Episode 4: Distracted

 Maybe Kerry would have taken a wolf over the near-guaranteed presence of Officer Morgan, but apparently Char had no such qualms. Kerry barely missed grabbing hold of her best friend’s hand when Char shifted directions and started running straight toward the flashing blue lights, kicking up gravel and dust as she went.

“Thank goodness,” Char gasped out, coming to a stop just short of the officer.

Officer Morgan joined the force a couple of years ago, and even with over a dozen other cops working for the Paxwood Police she could encounter, he was always there, no matter where she dug into local lore and urban legends. Tonight, he stood next to his navy blue pickup, the blue flashes coming from a small dashboard light. He wore plaid and denim, no senior partner in site—definitely off-duty. When Kerry had first met him, before he became an officer, he’d had his straight black hair pulled back in a ponytail, but ever since he signed up to protect and serve, he kept it in a short buzz cut.

“Charlotte Muso?” He tilted his head to one side. He had his phone out in his hand, his other hand resting at his hip—probably close to his holstered gun, though Kerry couldn’t see it from this angle. “Then, Councilwoman Rhys-Hansen’s car wasn’t stolen and ditched out in the woods. Hello, Kerry.”

Kerry locked eyes with Officer Morgan and flashed him her best innocent smile. “Borrowed, with permission!”

“There was a wolf,” Char cut in. “We were just enjoying an evening stroll, and we heard it howl, and I don’t think it chased us, but they usually come in packs, don’t they?”

“Heard reports about wolves in the area.” Officer Morgan looked past Char and Kerry then, toward the gravel road. “It’s a dark Tuesday night. Not summer break yet.”

Kerry’s instinct was to point out that Officer Morgan was not, in fact, her parent or guardian, and even if he was an officer, there wasn’t any kind of curfew for Paxwood High School students, but she was still trying to catch her breath, so stringing that whole sentence together and sounding polite wouldn’t be possible.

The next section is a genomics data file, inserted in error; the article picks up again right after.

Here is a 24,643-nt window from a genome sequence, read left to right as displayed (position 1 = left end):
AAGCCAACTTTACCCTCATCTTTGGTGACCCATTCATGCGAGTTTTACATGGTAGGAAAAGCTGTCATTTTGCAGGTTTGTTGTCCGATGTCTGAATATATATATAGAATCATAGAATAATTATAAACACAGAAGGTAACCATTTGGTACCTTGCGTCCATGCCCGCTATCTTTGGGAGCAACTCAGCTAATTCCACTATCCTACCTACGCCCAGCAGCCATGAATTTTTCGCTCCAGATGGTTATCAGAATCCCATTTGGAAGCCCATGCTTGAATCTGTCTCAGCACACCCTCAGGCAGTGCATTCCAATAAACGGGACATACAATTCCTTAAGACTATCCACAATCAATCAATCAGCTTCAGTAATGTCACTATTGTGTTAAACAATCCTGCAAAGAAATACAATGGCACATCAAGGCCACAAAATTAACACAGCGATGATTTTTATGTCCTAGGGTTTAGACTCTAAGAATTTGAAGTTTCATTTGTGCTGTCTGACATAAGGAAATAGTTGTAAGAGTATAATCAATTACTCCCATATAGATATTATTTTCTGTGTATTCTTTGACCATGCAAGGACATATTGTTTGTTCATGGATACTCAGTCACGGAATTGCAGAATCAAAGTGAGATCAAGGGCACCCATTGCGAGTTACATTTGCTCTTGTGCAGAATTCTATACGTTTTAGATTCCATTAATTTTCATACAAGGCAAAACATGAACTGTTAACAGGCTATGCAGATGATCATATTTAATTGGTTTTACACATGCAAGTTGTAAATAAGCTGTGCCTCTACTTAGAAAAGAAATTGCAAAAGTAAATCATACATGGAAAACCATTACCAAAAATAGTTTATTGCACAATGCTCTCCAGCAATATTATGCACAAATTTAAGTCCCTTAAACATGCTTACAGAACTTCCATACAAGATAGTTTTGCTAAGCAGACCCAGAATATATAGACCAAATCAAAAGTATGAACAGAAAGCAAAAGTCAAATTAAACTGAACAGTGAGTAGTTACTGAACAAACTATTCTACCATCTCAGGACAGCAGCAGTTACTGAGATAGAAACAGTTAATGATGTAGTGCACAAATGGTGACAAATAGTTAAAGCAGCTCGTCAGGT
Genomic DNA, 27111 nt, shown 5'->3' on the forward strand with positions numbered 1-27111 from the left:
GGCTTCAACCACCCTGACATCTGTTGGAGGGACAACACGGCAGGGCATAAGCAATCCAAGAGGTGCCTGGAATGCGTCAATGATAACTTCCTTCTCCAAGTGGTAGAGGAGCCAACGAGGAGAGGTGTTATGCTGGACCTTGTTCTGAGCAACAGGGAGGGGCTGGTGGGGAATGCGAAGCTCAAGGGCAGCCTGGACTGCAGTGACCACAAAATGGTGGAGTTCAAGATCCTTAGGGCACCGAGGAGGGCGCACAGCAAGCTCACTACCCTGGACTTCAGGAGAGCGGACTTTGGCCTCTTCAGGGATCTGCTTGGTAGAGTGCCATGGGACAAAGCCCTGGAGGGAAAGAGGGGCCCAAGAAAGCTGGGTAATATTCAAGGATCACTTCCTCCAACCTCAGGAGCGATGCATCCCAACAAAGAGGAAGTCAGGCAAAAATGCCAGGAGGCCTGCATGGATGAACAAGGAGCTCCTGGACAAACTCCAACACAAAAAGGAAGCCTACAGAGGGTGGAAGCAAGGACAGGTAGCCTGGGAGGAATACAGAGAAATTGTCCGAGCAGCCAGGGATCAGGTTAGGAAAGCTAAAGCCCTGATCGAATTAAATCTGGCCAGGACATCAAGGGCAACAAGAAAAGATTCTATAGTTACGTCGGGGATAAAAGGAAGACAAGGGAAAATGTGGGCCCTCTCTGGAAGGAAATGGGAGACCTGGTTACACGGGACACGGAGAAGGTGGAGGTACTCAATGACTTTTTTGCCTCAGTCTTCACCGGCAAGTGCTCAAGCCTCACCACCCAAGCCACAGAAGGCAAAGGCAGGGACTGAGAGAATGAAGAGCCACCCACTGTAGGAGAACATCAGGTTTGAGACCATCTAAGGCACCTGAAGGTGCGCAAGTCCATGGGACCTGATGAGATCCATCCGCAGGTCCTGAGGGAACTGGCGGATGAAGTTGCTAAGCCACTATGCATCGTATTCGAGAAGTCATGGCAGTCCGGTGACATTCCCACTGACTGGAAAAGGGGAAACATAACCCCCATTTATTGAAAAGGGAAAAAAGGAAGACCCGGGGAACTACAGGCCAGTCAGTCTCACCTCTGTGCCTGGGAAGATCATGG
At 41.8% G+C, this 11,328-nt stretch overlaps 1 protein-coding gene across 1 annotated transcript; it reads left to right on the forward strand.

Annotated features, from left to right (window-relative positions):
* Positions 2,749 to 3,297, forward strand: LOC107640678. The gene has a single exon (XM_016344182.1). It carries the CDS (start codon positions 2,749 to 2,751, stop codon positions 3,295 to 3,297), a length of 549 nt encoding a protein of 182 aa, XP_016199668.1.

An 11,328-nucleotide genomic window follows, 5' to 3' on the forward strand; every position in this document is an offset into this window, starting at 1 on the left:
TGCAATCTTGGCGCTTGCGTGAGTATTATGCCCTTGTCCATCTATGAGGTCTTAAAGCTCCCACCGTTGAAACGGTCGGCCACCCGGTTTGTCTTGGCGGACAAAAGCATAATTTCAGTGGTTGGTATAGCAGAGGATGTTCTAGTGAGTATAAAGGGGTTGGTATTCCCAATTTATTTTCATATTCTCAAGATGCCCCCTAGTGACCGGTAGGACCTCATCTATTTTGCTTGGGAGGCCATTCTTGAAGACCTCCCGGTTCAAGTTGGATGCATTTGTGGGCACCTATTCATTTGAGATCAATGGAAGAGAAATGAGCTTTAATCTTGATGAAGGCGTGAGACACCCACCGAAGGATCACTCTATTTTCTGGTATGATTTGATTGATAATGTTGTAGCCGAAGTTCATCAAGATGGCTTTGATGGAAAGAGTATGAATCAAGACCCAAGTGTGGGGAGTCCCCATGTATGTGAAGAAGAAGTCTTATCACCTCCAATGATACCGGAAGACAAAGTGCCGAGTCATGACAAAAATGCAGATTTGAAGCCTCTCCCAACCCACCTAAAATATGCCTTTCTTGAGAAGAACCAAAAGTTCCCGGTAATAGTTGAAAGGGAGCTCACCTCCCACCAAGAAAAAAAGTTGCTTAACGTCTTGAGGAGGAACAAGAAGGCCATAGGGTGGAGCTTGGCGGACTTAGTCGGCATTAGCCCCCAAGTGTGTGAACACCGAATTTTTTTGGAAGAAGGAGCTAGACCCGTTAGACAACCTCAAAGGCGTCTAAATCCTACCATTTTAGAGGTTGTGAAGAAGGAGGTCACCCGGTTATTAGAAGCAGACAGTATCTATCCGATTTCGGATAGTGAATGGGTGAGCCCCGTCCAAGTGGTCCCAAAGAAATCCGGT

Instead, she managed two words: “I know.”

“Did you get a good look at the wolf?”

“No, sir,” Char said. “The second we saw it, we started running back for the car.”

“You’re out here on one of Kerry’s little ghost hunts, aren’t you?” He flipped his thumb across his phone screen, unlocking it. “Looking for ghosts of murdered lumberjacks?”

His tone was mocking, and Kerry knew what he was doing with his phone. “Nothing we’re doing here is illegal, and we’re not being a danger to ourselves or others, either. We left the area when we realized there was a danger. We’re going home. You don’t need to–“

But she could already hear the phone ringing on speaker, then her mother’s voice. “Rhys-Hansen.”

“Hello, Councilwoman, this is Officer Adrien Morgan, with the Paxwood PD. I’m sorry to call at such a late hour, but your daughter and her friend are out on an old logging road at the south end of town. They had a run-in with a wolf, but they’re fine. I’m sending them home now.”

“Thank you for letting me know, Officer Morgan. I’m glad that they’re both safe. Tell Kerry to take Charlotte home first, then come home.”

“I will, Ms. Rhys-Hansen. Have a good night.”

Kerry seethed as he hung up the phone. But what was she going to do? The damage had already been done.

“I guess we’ll be on our way,” she said, loosening her jaw enough to let the words hiss through. “Come on, Char.”

“The wolf wasn’t that far away,” Char said, pointing.